A year after Infiniti Canada said it would allow dealers to merge standalone Infiniti locations with Nissan stores, several retailers who sell vehicles from both the automaker’s luxury and mainstream brands have already begun the co-location process.
Steve Rhind, managing director of Infiniti Canada, said the company is working with dealerships, on making the transition.
“We have had several dealers that are taking us up on that, and they’re in various stages of construction,” he said at a leadership roundtable at Nissan Canada Inc.’s (NCI) headquarters in Mississauga, Ont. July 15.
In 2020, approximately 40 per cent of Infiniti stores were connected to Nissan locations, the company said. By 2025, it expects that number to climb to 70 per cent. Infiniti currently has 38 dealerships in Canada, meaning roughly 11 standalone stores are likely to merge with Nissan locations over the next three years.
Rhind cited the example of St-Bruno Infiniti, just outside of Montreal. The new Infiniti showroom is an addition to the Nissan dealership already at the site, he said.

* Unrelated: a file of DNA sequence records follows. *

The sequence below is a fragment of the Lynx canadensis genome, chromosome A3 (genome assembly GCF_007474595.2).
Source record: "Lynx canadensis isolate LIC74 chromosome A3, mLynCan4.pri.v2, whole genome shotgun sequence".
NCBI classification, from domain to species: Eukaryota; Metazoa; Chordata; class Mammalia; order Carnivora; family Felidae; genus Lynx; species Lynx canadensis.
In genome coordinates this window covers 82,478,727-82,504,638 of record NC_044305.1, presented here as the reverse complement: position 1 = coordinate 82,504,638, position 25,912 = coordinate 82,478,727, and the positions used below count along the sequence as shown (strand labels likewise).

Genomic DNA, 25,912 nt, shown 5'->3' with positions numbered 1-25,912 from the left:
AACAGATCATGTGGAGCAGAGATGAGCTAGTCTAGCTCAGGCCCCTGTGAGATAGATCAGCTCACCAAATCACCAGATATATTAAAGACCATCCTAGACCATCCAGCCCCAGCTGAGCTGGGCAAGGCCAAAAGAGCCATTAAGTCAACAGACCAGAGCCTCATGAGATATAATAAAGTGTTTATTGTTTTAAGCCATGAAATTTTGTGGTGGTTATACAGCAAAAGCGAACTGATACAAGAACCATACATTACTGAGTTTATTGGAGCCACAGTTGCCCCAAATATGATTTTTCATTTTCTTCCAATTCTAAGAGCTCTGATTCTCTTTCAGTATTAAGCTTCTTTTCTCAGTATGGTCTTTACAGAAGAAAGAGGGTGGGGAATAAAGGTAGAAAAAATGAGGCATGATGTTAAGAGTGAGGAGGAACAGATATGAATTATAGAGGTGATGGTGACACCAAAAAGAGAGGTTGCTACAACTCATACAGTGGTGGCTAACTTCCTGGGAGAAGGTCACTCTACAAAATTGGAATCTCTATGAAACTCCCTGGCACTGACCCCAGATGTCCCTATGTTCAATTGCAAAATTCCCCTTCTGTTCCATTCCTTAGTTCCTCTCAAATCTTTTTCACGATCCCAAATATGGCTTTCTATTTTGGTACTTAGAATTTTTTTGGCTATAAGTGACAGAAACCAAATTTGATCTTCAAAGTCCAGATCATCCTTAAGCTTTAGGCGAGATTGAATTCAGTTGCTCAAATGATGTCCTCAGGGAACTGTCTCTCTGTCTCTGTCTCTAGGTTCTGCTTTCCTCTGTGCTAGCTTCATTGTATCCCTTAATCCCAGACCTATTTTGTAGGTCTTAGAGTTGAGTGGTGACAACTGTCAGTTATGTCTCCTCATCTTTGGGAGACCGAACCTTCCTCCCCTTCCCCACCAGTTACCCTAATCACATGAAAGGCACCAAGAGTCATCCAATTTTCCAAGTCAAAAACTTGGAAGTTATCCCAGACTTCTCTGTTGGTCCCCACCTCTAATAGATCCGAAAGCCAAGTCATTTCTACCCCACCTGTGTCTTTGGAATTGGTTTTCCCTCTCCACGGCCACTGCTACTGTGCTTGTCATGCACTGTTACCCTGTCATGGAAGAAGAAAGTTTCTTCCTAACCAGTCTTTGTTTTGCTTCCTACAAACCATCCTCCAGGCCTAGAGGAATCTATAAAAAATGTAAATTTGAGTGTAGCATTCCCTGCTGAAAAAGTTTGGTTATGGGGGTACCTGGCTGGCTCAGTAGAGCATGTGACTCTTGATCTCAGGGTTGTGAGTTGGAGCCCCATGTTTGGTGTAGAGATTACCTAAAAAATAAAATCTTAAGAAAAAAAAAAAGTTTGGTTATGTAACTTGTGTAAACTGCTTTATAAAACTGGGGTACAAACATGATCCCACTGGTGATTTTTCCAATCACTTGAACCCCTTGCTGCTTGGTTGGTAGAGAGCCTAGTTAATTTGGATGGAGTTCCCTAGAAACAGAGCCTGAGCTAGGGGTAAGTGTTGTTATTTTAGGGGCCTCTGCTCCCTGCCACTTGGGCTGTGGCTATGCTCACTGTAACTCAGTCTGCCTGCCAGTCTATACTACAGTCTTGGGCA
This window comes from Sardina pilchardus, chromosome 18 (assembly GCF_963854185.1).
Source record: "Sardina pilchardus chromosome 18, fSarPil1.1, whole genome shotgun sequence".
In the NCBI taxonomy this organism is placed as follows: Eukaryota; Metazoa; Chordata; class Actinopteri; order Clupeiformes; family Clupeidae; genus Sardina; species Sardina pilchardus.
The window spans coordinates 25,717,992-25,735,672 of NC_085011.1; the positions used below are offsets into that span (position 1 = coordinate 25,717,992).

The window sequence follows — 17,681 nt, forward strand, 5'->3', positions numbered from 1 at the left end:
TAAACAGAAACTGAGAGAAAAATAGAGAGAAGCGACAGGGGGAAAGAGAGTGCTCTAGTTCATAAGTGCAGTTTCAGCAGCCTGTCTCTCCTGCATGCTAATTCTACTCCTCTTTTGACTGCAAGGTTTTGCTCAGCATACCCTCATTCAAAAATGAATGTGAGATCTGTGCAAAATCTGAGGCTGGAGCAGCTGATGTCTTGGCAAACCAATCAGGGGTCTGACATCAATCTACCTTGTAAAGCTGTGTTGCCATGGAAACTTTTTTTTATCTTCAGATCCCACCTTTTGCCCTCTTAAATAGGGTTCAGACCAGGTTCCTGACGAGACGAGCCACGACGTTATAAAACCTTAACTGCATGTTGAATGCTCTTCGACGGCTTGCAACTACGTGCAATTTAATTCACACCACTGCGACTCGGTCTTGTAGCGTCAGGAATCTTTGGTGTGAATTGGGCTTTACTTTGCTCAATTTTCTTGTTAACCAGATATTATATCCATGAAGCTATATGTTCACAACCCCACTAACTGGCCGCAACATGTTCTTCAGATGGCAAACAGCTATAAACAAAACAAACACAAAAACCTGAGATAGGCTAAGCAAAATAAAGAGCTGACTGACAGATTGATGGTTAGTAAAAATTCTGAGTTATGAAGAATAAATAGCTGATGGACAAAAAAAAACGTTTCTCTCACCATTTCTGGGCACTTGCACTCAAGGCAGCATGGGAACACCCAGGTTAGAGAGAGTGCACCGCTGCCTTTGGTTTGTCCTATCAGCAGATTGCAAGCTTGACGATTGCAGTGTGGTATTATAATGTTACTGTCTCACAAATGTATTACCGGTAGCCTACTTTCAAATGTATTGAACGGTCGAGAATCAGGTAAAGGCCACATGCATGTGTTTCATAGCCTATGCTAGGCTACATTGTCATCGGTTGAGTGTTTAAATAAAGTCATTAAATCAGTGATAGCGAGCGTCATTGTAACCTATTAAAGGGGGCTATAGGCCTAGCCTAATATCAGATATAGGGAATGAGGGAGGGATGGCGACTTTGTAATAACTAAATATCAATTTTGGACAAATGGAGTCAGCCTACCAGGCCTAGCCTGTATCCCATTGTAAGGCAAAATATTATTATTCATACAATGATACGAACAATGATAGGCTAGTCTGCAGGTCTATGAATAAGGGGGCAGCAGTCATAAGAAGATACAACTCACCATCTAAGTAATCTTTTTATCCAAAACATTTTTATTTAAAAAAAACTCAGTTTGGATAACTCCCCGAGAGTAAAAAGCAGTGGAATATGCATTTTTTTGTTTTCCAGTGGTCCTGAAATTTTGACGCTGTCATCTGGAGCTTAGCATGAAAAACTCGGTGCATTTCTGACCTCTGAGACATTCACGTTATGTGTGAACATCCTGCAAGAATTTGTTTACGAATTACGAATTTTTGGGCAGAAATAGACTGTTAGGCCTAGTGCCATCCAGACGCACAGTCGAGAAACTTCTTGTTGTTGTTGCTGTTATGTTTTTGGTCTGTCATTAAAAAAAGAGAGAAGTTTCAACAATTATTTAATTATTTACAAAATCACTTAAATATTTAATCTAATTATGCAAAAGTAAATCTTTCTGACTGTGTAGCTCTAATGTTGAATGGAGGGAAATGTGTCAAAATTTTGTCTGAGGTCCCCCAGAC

“It’s a very separate showroom, quite a unique experience for the customer on the Nissan side to make sure it preserves the Infiniti-ness.”
The rooftop consolidation plan was disclosed last year amid flagging sales. Infiniti sold 5,838 vehicles in 2021, a 47 per cent decline from the 10,974 sold in pre-pandemic 2019 and less than half its high-water mark of 12,581 vehicles sold in 2018. Giving dealers the option to merge their Infiniti and Nissan stores was a significant reversal for the company, which had spent years encouraging dealers to establish separate footprints to differentiate the two brands.
Peyman Kargar, global chairman of Infiniti, said co-locating stores is part of a wider plan to promote financial synergies across Nissan and Infiniti. Keeping customer-facing aspects of the brands separate remains a priority, however.
“We will not compromise anything on the specificities of the brand. That’s clear in showrooms, in product, in design, in technology, et cetera,” he said. But where the two brands can share resources, such as in that back office or service departments, it will help cut costs, Kargar added.
The company recently adjusted its corporate reporting structure to accomplish similar reductions. On April 1, Infiniti Canada was officially tucked under the NCI banner. The adjustment will let the automaker’s two Canadian brands share resources more effectively and take a regional approach to sales, NCI President Steve Milette said.
Approximately 85 per cent of Infiniti Canada dealers also own Nissan stores.